Does Workplace Bullying Affect Long-Term Sickness Absence Among Coworkers?

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Abstract

Aim:

To examine if non-bullied employees at work units (WUs) with workplace bullying have more long-term sickness absence (LTSA) than employees in non-bullying WUs.

Methods:

We included 7229 public health employees from 302 WUs and 3158 responders to a questionnaire on working conditions and health in 2007. WUs were classified into three categories of WUs; (1) no bullying (0% bullied); (2) moderate prevalence of bullying (less than 10% bullied); and (3) high prevalence of bullying (more than or equal to 10% bullied). LTSA (more than or equal to 30 consecutive days of sickness absence) during the following 2 years was obtained by linkage to the Danish register of sickness absence compensation benefits and social transfer payments.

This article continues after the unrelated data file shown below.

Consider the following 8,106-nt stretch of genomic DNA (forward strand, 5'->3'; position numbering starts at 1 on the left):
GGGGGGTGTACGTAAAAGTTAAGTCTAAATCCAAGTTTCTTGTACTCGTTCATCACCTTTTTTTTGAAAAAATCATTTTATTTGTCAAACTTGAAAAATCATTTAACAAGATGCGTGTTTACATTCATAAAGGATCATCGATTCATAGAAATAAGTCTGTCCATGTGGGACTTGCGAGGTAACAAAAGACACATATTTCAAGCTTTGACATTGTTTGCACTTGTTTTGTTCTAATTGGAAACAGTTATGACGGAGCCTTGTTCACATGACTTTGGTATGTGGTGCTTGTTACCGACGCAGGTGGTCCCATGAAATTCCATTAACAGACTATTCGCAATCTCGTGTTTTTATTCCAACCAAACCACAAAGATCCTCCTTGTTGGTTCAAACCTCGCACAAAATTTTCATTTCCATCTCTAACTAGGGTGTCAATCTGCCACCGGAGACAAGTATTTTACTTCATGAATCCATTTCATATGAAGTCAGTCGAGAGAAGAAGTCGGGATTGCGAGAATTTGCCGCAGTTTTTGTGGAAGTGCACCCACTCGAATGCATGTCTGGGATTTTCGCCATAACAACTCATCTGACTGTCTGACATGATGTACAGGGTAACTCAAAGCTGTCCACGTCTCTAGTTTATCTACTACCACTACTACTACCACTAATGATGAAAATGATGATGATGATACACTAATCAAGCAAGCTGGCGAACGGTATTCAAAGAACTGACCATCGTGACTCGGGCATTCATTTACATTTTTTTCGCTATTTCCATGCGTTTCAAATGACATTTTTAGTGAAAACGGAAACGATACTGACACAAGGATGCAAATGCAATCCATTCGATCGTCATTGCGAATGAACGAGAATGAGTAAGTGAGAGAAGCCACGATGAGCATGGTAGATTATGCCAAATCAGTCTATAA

Results:

Non-bullied coworkers in WUs, where bullying was reported had 15% to 22% more LTSA compared with non-bullying WUs.

Conclusion:

Workplace bullying may be associated with LTSA in the entire WU.

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